Pity following a Death Attempt

Query Your Own Problem!

Author’s Response

I frequently spend the entire day sitting and thinking obsessively about something. I’m unsure of the exact time, but I try to identify and comprehend my emotions regarding my attempted murder three or two years ago. I occasionally feel helpless and ashamed of myself when I reflect on my attempted murder. The idea that those who are aware of my attempt believe I am helpless, terrible, and self-conscious because I tried to end my life is consuming me. In other words, I’m genuinely curious as to why I experience this sinking sensation. I’m proud to say that I have a good understanding of psychology and that my feelings are out of the ordinary. I’ve made several attempts to learn more about it, but to no avail. Please at least identify the experience for me if you may.

The Psychologist’s Response

I believe that what you are experiencing is pity, which many people in your position have experienced before. It is that sense of regret, grief, and grief that we all experience occasionally in life. Shame, regrettably, has the power to be a very destructive feeling that may worsen rather than improve our circumstances and struggles. Shame is a feeling of guilt and unworthiness that originates from within each of us. But, that is only a portion of the challenges faced by someone who has successfully committed suicide. There is another factor that is equally debilitating: brand. The world around us is where the brand comes from. Society conveys the idea that what we have done is wrong or taboo and that we are flawed in some way, poor, and unworthy.

There is a lot of stigma associated with people who have contemplated suicide, tried to end their lives, or also committed murder. The information we hear about death from the internet, our friends, and even our families paint those who are struggling with it as poor, insane, flawed, or self-centered. This brand is frequently very damaging and does not take into account information about melancholy or the chemicals in our brains. Those who struggle with depression and suicide simply feel more ashamed as a result of the brand. Even more depressive thoughts may result from this. It is a routine that can go on and on for some of my customers.

Although attitudes toward suicide are gradually improving — we’ve seen many people speak out against the stigma of suicide, for instance, when Robin Williams passed away— the stigma is still pervasive enough in our culture to keep most people, especially the elderly, from discussing it. Death is a topic that many people are reluctant to discuss, which just makes it harder to comprehend and assist. We are less likely to ask for help and support from those who may offer it if we are hesitant to speak up for fear of how others may respond. The brand connected to feeling this way is sought to be removed by a successful suicide prevention program.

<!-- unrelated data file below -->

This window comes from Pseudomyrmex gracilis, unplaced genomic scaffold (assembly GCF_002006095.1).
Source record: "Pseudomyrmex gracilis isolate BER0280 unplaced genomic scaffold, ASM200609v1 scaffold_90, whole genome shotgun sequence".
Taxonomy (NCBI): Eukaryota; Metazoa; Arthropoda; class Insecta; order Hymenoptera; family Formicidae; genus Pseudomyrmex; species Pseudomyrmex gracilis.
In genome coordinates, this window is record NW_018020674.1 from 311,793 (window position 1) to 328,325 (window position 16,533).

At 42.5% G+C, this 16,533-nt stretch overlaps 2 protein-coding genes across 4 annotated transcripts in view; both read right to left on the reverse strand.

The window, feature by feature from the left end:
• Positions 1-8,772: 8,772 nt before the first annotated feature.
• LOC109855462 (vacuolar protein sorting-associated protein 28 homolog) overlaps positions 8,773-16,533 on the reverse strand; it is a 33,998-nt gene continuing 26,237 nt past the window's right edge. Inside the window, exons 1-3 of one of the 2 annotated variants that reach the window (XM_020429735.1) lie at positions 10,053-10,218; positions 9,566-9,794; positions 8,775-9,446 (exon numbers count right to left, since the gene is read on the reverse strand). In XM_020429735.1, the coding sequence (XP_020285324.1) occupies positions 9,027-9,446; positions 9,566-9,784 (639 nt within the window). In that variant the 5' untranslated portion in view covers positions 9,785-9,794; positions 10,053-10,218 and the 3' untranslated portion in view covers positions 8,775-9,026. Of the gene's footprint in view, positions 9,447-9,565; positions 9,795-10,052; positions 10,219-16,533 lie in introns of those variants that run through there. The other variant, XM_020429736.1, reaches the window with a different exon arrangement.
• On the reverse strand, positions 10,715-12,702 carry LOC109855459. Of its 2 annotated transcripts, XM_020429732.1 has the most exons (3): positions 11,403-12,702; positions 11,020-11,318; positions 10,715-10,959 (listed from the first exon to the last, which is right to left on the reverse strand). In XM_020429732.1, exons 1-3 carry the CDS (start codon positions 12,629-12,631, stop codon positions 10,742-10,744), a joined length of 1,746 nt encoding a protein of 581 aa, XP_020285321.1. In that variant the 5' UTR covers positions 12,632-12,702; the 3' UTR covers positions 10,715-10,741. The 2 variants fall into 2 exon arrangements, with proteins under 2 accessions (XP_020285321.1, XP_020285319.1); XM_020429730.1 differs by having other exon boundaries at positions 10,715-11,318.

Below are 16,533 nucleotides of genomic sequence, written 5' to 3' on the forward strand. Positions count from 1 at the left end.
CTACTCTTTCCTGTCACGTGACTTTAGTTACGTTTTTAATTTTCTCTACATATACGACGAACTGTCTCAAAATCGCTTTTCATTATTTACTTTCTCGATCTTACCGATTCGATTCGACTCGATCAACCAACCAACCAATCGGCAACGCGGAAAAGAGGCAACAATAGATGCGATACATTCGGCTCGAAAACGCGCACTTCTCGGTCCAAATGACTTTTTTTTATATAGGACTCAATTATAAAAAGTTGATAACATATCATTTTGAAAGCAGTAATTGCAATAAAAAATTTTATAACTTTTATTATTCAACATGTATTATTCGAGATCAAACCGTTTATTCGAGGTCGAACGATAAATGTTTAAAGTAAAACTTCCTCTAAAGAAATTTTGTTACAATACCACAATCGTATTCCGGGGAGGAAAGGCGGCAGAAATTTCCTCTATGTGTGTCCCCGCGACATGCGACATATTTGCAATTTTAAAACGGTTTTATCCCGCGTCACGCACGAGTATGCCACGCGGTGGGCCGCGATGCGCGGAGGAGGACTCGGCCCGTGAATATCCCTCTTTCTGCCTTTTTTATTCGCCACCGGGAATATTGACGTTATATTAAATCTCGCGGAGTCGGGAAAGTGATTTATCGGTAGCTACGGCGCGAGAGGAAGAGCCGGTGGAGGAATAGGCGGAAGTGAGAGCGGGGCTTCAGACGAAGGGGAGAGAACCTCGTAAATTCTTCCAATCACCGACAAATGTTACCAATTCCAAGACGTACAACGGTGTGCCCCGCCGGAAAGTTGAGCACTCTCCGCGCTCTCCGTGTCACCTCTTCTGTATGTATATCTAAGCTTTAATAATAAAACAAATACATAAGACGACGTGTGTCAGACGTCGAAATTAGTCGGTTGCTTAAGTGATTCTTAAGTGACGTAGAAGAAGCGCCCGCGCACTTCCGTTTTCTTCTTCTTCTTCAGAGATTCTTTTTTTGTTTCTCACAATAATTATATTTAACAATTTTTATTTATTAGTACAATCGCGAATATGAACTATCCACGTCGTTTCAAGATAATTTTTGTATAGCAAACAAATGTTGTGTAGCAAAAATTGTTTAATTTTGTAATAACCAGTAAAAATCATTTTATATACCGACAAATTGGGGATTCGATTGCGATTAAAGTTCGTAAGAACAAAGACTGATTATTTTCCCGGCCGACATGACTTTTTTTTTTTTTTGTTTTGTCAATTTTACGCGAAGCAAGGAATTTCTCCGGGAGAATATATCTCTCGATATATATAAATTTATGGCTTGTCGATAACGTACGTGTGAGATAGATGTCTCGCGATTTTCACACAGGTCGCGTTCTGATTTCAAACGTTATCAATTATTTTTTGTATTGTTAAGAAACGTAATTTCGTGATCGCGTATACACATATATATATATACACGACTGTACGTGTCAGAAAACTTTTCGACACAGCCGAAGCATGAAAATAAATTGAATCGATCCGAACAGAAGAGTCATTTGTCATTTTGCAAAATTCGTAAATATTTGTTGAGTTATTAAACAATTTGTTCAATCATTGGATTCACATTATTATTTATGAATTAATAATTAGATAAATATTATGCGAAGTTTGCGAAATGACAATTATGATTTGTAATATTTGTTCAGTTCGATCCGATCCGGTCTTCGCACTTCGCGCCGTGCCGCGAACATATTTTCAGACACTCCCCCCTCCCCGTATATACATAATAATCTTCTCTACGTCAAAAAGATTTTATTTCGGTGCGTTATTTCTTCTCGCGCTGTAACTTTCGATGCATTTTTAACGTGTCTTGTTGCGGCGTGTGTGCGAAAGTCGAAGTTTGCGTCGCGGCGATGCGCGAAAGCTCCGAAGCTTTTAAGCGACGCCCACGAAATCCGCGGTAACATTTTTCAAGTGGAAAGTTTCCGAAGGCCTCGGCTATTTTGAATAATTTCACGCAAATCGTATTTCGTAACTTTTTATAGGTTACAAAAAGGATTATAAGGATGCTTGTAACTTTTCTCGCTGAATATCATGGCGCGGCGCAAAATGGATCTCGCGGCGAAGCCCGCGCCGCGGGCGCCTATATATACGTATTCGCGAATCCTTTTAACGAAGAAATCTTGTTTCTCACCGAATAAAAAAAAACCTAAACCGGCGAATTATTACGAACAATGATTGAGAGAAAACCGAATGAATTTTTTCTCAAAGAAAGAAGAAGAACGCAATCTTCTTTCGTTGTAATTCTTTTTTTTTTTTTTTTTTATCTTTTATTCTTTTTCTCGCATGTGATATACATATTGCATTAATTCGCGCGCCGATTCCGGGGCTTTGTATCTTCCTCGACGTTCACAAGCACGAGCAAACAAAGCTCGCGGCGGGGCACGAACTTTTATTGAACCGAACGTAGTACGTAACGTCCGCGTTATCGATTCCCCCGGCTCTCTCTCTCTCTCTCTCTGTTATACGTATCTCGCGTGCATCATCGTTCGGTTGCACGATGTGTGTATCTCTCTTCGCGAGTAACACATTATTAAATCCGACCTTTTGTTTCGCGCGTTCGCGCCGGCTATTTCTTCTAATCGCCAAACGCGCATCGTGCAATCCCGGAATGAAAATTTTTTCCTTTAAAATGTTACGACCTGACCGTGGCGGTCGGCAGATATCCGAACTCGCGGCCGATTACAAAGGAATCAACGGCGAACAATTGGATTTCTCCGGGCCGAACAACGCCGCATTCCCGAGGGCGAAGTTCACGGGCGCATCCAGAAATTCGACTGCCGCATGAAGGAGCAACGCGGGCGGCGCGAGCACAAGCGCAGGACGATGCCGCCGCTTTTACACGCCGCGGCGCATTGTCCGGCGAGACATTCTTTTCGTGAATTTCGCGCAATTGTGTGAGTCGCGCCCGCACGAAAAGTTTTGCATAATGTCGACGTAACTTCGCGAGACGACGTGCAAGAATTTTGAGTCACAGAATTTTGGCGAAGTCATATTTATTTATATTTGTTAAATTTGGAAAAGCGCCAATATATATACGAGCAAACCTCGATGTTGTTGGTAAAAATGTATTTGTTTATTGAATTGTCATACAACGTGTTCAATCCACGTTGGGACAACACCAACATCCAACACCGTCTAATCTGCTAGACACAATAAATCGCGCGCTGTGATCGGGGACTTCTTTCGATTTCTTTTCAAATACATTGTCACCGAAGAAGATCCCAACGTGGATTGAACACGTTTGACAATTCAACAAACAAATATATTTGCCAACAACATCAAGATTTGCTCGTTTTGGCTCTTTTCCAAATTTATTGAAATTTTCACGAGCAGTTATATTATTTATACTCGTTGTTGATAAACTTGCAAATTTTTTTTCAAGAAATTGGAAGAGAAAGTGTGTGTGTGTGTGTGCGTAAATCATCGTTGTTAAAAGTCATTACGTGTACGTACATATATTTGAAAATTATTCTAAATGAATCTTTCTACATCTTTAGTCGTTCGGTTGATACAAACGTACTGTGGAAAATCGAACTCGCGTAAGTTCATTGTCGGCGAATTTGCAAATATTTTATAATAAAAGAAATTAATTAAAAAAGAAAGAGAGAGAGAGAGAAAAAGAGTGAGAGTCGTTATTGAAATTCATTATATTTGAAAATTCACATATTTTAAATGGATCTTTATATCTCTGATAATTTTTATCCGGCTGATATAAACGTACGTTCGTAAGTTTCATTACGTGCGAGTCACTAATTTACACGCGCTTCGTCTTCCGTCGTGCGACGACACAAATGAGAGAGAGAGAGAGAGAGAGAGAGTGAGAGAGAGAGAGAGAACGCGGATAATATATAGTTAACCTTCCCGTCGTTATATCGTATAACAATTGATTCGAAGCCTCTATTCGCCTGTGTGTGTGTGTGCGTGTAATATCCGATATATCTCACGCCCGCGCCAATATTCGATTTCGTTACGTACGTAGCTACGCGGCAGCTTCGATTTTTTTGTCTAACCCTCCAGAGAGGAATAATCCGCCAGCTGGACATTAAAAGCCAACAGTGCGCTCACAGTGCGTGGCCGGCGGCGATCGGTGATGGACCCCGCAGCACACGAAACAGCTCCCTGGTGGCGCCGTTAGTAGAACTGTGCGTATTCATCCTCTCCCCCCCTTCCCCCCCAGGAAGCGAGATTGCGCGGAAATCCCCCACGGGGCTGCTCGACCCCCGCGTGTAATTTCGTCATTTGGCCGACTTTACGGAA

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( Please read the crucial explanation below. )

There are many facets of our world that make people feel guilty about having depressive and suicidal thoughts. People are frequently referred to as” committing” suicide as they would a crime or sin. This kind of speech has been employed in an effort to dissuade people from committing suicide. I recognize that while society as a whole does have good intentions, this only encourages people who are depressed to hide rather than seek the necessary assistance. It just gets worse as a result.

My clients who have attempted suicide or were contemplating it frequently say things like,” I’m weak, I’ll be a burden to everyone, and I must be crazy.” These are some of the most common thoughts they have. These concepts were previously discussed in my content,” 4 Tales About Suicide.” This stigma’s worst effects include persuading us that we should keep our emotions hidden and fight together. Our despair just feels worse when we are by ourselves, which only makes it worse. I frequently hear my customers claim that they didn’t discuss it because their loved ones, friends, and medical professionals will not comprehend. You are not alone, but I can’t guarantee that all you want to understand will( possibly because they have accepted the stigma and negative information ). Finding people who understand is useful in recovering from a murder effort because there are many people out there who have experienced this just like you. It can be a life-changing experience whether you find them in your home, friends, social networking, or depression support group. There are many online resources available as well, such as Waking Up Live, What Happens Today?, and beyondblue, to help you start to comprehend what it means to recover from this. Many of us who know someone who is depressed are frequently hesitant to inquire as to whether they are considering murder. But, simply asking can help lessen the stigma associated with it by letting people know it’s okay to discuss it.

Please review the Important Disclaimer.

One or more medical psychologists or other qualified mental health professionals have peer reviewed all of the medical content on this website. Dr. Greg Mulhauser, Managing Editor on, past reviewed or updated the work that was originally published by Drs. Peter Thomas, PhD on.

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